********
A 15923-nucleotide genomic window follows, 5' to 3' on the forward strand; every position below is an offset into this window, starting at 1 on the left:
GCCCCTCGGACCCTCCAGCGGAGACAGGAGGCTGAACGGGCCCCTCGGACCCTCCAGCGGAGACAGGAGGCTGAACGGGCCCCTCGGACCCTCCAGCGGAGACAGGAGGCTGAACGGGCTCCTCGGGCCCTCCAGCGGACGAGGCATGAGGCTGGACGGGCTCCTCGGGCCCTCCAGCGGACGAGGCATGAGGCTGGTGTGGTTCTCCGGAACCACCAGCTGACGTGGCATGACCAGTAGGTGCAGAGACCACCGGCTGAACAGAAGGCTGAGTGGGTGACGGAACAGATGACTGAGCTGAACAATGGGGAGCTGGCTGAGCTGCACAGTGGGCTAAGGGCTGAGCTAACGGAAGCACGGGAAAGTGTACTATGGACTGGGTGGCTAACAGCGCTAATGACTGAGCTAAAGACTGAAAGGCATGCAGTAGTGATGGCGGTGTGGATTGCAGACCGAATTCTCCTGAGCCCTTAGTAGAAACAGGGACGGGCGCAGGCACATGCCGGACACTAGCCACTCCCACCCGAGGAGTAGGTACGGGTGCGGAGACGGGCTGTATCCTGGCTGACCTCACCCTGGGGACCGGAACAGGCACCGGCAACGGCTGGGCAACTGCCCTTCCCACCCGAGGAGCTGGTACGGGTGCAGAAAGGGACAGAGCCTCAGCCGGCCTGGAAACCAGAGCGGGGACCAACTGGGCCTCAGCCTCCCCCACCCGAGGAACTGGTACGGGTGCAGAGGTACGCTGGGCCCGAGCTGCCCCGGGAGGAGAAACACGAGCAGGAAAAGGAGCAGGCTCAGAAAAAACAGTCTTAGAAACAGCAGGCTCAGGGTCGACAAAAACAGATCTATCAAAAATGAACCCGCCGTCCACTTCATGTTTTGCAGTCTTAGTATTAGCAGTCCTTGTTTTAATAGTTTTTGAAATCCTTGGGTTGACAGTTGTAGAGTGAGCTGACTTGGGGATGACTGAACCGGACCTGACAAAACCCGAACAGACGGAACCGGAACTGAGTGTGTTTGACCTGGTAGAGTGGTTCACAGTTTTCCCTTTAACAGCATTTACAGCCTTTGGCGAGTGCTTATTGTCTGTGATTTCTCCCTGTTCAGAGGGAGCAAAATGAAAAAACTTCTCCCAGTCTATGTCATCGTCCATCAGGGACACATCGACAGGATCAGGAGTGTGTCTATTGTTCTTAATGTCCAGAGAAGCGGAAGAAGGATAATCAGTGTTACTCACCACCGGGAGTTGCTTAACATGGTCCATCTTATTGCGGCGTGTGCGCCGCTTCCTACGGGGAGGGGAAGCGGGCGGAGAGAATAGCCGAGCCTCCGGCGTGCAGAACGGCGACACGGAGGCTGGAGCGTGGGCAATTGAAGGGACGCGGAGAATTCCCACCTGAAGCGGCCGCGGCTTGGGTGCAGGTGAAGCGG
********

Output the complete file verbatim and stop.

A 15923-nucleotide genomic window follows, 5' to 3' on the forward strand; every position below is an offset into this window, starting at 1 on the left:
GCCCCTCGGACCCTCCAGCGGAGACAGGAGGCTGAACGGGCCCCTCGGACCCTCCAGCGGAGACAGGAGGCTGAACGGGCCCCTCGGACCCTCCAGCGGAGACAGGAGGCTGAACGGGCTCCTCGGGCCCTCCAGCGGACGAGGCATGAGGCTGGACGGGCTCCTCGGGCCCTCCAGCGGACGAGGCATGAGGCTGGTGTGGTTCTCCGGAACCACCAGCTGACGTGGCATGACCAGTAGGTGCAGAGACCACCGGCTGAACAGAAGGCTGAGTGGGTGACGGAACAGATGACTGAGCTGAACAATGGGGAGCTGGCTGAGCTGCACAGTGGGCTAAGGGCTGAGCTAACGGAAGCACGGGAAAGTGTACTATGGACTGGGTGGCTAACAGCGCTAATGACTGAGCTAAAGACTGAAAGGCATGCAGTAGTGATGGCGGTGTGGATTGCAGACCGAATTCTCCTGAGCCCTTAGTAGAAACAGGGACGGGCGCAGGCACATGCCGGACACTAGCCACTCCCACCCGAGGAGTAGGTACGGGTGCGGAGACGGGCTGTATCCTGGCTGACCTCACCCTGGGGACCGGAACAGGCACCGGCAACGGCTGGGCAACTGCCCTTCCCACCCGAGGAGCTGGTACGGGTGCAGAAAGGGACAGAGCCTCAGCCGGCCTGGAAACCAGAGCGGGGACCAACTGGGCCTCAGCCTCCCCCACCCGAGGAACTGGTACGGGTGCAGAGGTACGCTGGGCCCGAGCTGCCCCGGGAGGAGAAACACGAGCAGGAAAAGGAGCAGGCTCAGAAAAAACAGTCTTAGAAACAGCAGGCTCAGGGTCGACAAAAACAGATCTATCAAAAATGAACCCGCCGTCCACTTCATGTTTTGCAGTCTTAGTATTAGCAGTCCTTGTTTTAATAGTTTTTGAAATCCTTGGGTTGACAGTTGTAGAGTGAGCTGACTTGGGGATGACTGAACCGGACCTGACAAAACCCGAACAGACGGAACCGGAACTGAGTGTGTTTGACCTGGTAGAGTGGTTCACAGTTTTCCCTTTAACAGCATTTACAGCCTTTGGCGAGTGCTTATTGTCTGTGATTTCTCCCTGTTCAGAGGGAGCAAAATGAAAAAACTTCTCCCAGTCTATGTCATCGTCCATCAGGGACACATCGACAGGATCAGGAGTGTGTCTATTGTTCTTAATGTCCAGAGAAGCGGAAGAAGGATAATCAGTGTTACTCACCACCGGGAGTTGCTTAACATGGTCCATCTTATTGCGGCGTGTGCGCCGCTTCCTACGGGGAGGGGAAGCGGGCGGAGAGAATAGCCGAGCCTCCGGCGTGCAGAACGGCGACACGGAGGCTGGAGCGTGGGCAATTGAAGGGACGCGGAGAATTCCCACCTGAAGCGGCCGCGGCTTGGGTGCAGGTGAAGCGG